Edwin Gershom, Noble Life Sciences
Taylor Biche, Global Life Sciences Alliance
Holly Cliffe, Global Life Sciences Alliance
Todd Neilson, Global Life Sciences Alliance
Hannah Lloyd, Global Life Sciences Alliance
Denise McNerney, Global Life Sciences Alliance
Joe Buser, Global Life Sciences Alliance
Zulma Varela, Global Life Sciences Alliance
Sally Haller, Global Life Sciences Alliance

https://globallifesciencesalliance.com/

Please join us on April 20 where the featured presenter will be Amy Baxter, MD; CEO and Founder of Pain Care Labs. PCL’s NIH-funded pain relief device is an ingenious intervention to reduce needle pain and fear – improving patient participation in clinical trials.

Selected screen shots appear below:

Screenshot #1
Screenshot #2
Screenshot #3
Screenshot with GLSA Mascot Teddy in lower left corner

DelveHealth Presentation

CNS Summit Conference 2021

The CNS Summit, a year-round community with an annual in-person Summit was held at the Encore Resort Boston Harbor. It was very well-attended with over nine hundred registered. There was a feeling of pent-up need for networking and reconnecting. It is quite apparent that participants at this meeting are enthusiastic to be attending in person. The joy and happiness of seeing friends, colleagues (past and current) and being able to freely move about and make new connections was palpable. There is such a willingness to hear about what each other is up to, has learned and is doing different since the last time we gathered in person.

Rapid antigen testing was conducted rapidly for Covid-19, and  a negative test result (within about 15 minutes) indicated by a wristband provided, allowing access to the Summit.  The testing was provided by CNS Summit in partnership with Care Access. The process went off flawlessly, a great testament to the Care Access and CNS Summit staff involved.

There were many exhibitors, patrons and sponsors. To see which companies participated, I recommend you go to the website: https://cnssummit.org/

Digital Biomarkers, Artificial Intelligence, Machine Learning, Big Data, Patient Diversity, Real World Data were among many Spotlight topics. As an example, Sharecare and UCB presented real-world data on patients with Myasthenia Gravis. The insights learned, the new endpoints discovered and the capabilities of the smartphone in such trials was impressive.

Below is the expanding list of companies that define themselves as DCT clinical trial service providers.  Go to https://www.dtra.org/  Decentralized Trials & Research Alliance to fully appreciate the expansion of companies and organizations in and/or getting into the decentralized research segment of our industry.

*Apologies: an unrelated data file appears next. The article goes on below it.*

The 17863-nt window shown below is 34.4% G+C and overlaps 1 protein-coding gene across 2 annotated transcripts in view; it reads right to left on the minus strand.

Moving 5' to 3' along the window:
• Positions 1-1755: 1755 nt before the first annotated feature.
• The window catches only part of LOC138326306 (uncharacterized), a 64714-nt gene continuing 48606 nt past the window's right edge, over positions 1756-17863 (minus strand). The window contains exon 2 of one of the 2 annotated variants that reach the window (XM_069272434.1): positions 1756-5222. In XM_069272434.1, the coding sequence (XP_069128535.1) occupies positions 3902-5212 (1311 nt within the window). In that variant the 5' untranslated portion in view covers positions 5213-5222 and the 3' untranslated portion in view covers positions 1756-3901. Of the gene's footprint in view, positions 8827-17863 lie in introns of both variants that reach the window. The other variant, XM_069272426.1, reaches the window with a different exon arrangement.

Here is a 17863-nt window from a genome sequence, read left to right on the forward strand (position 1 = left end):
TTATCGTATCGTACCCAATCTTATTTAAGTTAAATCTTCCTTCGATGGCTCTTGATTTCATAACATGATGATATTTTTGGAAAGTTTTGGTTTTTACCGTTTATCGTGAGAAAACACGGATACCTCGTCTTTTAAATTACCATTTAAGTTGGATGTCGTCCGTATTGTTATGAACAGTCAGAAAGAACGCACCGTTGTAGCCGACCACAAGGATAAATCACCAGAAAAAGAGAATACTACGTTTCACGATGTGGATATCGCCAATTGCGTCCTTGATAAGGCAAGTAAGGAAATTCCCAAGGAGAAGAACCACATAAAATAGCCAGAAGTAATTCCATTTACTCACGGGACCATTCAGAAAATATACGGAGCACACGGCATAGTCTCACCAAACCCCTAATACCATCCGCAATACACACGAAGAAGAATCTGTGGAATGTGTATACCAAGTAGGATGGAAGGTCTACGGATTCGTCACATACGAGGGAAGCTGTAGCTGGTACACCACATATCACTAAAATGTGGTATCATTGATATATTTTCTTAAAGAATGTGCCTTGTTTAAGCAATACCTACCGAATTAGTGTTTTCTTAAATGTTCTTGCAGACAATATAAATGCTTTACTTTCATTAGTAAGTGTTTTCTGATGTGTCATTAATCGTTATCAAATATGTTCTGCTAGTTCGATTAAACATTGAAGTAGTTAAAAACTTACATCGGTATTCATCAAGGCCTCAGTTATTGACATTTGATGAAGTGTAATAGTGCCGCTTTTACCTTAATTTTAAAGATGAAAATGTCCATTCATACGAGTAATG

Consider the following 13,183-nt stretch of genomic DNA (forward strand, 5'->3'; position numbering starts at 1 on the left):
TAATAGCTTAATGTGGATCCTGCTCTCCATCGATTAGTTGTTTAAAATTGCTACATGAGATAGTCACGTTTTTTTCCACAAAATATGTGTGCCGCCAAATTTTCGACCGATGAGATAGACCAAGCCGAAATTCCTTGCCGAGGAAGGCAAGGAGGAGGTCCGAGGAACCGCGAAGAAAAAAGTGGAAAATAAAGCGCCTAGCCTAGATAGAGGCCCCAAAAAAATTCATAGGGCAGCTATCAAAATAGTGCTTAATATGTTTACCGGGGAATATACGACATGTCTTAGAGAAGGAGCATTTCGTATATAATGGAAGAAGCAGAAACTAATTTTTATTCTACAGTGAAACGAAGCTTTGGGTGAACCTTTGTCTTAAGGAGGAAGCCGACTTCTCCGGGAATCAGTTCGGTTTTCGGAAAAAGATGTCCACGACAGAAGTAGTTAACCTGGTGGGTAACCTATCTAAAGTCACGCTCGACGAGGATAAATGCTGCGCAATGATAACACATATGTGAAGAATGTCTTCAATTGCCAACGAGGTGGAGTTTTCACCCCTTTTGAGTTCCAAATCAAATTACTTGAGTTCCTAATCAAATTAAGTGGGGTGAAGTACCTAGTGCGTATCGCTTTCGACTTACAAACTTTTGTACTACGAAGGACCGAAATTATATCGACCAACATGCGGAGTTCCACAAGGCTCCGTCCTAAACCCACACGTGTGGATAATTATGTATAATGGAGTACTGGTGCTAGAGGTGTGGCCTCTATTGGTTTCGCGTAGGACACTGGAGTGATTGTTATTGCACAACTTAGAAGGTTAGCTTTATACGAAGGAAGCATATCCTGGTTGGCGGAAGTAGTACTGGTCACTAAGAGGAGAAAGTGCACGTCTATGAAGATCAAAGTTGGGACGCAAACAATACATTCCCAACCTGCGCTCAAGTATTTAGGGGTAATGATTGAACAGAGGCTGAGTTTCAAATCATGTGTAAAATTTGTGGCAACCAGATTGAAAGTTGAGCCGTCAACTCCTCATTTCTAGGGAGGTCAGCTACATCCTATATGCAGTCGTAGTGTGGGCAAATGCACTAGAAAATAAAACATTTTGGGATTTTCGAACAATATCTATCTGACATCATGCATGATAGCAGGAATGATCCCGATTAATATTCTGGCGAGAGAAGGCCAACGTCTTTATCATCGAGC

Curebase Circuit Clinical
Medable Science 37
TrialBee Thread
CaptureProof Care Access
Clinical Ink DataCubed Health
Medocity Medidata
ShareCare (SmartOmix) Science 37
SiteRx

If you are interested in the CNS Summit community and the opportunity for interacting within it year round, you can apply at the organization website, which is listed above in  paragraph 3.

And on a sad note, Medidata co-founder, Glenn DeVries who attended and presented at the conference passed away November 11 in a private plane crash in New Jersey.

 

Technology changes so quickly

Maybe the title of this should be “the pace of change”.  Recently while starting a company with people much younger than me, I felt like I had missed several years of involvement in the world.

With the accelerating pace of technological change, many of us find ourselves behind in keeping up with new software, programs, and technological processes implemented in the workplace.

A critical part of adapting to the digital advancements is learning and training. Implementing various types of training systems, such as written instructions and live video training to accommodate different work styles and preferences may be helpful.
In order to be effective, we need to identify the technological changes that will enable us to attain the goals of our future projects and avoid those that could jeopardize their completion.

How can we adapt to the rapid, sometimes unpredictable digital advancements? How do we prepare ourselves for the new technology processes? How do you know if you indirectly resist the changes and how can you solve that?

The Uncertainty about future or current technologies might have nothing to do with the technology itself, but instead with how we respond to the changes.

I don’t know if kids still read Washington Irving’s story of Rip Van Winkle.  https://en.wikipedia.org/wiki/Rip_Van_Winkle  It’s about a man who fell asleep and woke up 20 years later and it was hard to accept all that had changed.  Well, lately, I feel like I’ve been asleep for 10 years and have completely missed some of the digital advances and even the more mundane.